Robots Weekly ?: Behind the Bamboo Curtain ??
Last time on Robots Weekly I talked about all the fun (terrifying) stuff China is doing with AI. This week let’s look at what China dreams of accomplishing and some other fun things happening there at the moment. ?
China is putting it all out there when it comes to AI. The government announced last year that they want the country to be the world leader in AI by 2030. So, you know, small goals. ?
While there isn’t a clear picture on what the government plans to spend to make this plan a reality, city governments are already pledging billions (with a b) of dollars to fund AI research and development. ???
How do they envision getting from the present to their dream of
world domination AI leadership? ?
By 2020: be solidly in the mix as one of the top countries in the field ?
by 2025: make major breakthroughs and lead the field in at least some areas ?
By 2030: claim the crown and do a victory dance ?
By many measures this plan is humming along nicely as Chinese companies and organizations have produced more papers and patents than their contemporaries. Granted, these are fuzzy metrics since content farm type entities can probably churn them out. However, Chinese AI startups lead the world in funding. This metric seems a little more solid, but I could see how it might be manipulated (see: amount of money being invested by city government’s). ?
Still, China has big goals for AI and they are hustling to make them happen. ?
Side note: that article does a nice job covering some facets of AI at a high level
“I used to think the machines are geniuses,” Ms. Hou, 24, said. “Now I know we’re the reason for their genius.”
China’s biggest advantage in the AI space race is a huge labor pool. This fact is behind many of the country’s advances across the board. They can simply throw bodies at a problem until the tipping point is reached. Access to labeled data is the biggest barrier to entry in machine/deep learning right now, a problem that can be solved by throwing humans at it. Therefore, using the transitive property, China = lots of labeled data. ?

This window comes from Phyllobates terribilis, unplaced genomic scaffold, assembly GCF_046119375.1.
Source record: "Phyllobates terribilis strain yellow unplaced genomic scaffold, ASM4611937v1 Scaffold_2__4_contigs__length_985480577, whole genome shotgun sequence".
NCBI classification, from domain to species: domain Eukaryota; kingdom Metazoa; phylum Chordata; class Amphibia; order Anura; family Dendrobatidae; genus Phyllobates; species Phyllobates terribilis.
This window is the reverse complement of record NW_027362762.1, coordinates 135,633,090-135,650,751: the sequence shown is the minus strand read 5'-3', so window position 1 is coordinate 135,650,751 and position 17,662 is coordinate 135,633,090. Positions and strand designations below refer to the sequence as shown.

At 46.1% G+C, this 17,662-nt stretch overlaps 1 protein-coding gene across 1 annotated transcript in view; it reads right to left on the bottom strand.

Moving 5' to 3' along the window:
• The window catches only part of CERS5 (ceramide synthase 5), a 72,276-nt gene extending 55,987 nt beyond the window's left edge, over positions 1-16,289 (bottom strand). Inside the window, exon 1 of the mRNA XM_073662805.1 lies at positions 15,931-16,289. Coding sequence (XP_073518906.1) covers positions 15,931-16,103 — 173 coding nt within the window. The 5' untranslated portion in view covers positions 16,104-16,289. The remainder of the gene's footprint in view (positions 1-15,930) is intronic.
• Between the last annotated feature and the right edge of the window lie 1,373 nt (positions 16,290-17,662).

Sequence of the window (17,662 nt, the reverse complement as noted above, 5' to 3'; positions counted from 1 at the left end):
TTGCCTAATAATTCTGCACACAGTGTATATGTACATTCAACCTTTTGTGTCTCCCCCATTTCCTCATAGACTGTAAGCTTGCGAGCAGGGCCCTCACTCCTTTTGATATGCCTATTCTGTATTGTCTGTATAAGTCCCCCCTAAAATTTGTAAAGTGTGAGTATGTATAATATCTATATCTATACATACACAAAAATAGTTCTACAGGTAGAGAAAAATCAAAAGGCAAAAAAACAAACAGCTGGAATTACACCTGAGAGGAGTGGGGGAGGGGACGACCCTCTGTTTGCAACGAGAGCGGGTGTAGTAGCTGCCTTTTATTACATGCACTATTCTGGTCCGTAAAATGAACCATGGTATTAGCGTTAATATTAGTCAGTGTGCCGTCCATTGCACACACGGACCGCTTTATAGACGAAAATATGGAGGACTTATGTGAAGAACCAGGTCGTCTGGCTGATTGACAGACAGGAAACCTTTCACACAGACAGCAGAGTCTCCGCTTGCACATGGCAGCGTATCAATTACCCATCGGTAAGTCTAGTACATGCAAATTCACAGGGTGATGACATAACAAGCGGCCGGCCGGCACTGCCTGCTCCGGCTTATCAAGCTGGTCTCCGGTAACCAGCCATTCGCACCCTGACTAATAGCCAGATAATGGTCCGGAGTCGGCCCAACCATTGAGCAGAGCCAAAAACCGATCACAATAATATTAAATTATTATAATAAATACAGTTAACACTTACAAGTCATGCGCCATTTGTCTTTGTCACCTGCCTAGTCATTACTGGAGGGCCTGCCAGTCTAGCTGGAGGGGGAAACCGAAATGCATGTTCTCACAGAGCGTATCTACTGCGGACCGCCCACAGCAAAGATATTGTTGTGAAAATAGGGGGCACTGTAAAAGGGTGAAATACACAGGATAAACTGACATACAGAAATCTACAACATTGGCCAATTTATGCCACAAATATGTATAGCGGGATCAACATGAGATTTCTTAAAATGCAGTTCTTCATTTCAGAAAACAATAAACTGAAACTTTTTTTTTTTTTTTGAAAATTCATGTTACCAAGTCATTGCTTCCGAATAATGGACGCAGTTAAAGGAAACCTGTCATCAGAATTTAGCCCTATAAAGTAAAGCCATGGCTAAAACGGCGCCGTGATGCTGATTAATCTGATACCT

Another advantage is a society used to communal life and government
control oversight as opposed to privacy. So you get attitudes like the one reflected in the below quote. “For now” is never a good strategy. ?
“Cameras make me feel safe,” she said. “We’re in control of the machines for now.”
The Beijing Institute of Technology has launched a track focused on the development of intelligent weapons and admitted the first class that will specialize in the field. So, yikes. ?
This marks the first university program designed to train students to become experts in this field. China isn’t making any secret of their desires to be a military AI power. ?
I’m really confused about the stance they appear to be taking in a position paper submitted to the UN:
“As products of emerging high technologies, development and use of lethal autonomous weapons systems would reduce the threshold of war, and the cost of warfare on the part of the user countries. This would make it easier and more frequent for wars to break out,” Beijing said, appealing for more discussions.
“Until such discussions have been had, there should not be any preset premises or prejudged outcome which may impede the development of AI technology,” it said.
So, intelligent weapons could make wars more common and easier to start so we need to discuss it but we shouldn’t stop development and wait for those discussions? I feel like that’s saying “yeah, we know there are a lot of potential problems with this, but we’re going to go ahead and develop as much of this tech as possible until the sector is regulated or monitored.” ?
Remember Google Duplex? It’s finally moving from testing to deployment, in limited stages. Heard of Alibaba? They have a similar service that “is already servicing millions of customer requests a day.” ?
There are 3 features of the Alibaba assistant that are especially impressive:
Interruption – the bot appears to handle interruption pretty seamlessly (I say “appears” because I only have 1 transcript to go off of)
Nonlinear conversation – like interruption, the bot handles a conversation diverging from the script very well (Google chose the fields it did for Duplex because the conversations are typically pretty structured, a.k.a. linear)
Implicit intent – the bot can correctly interpret indirect answers and keep things moving
Basically this bot appears to handle conversations more like humans than other voice assistants. So while we in the West look at companies like Google, Microsoft, and Amazon as being on the forefront of AI, they may already be behind their Chinese counterparts. ?
What are China’s biggest advantages when it comes to developing and deploying AI systems?
a ton of data
massive government support
general cultural acceptance of things that would raise privacy concerns elsewhere
a huge labor pool to handle the manual aspects of the systems (data tagging, etc.)
close ties between companies and government for low regulatory friction
The post title is a reference to the Cold War since it’s one of the many metaphors people like to make about the apparent competition between countries around AI.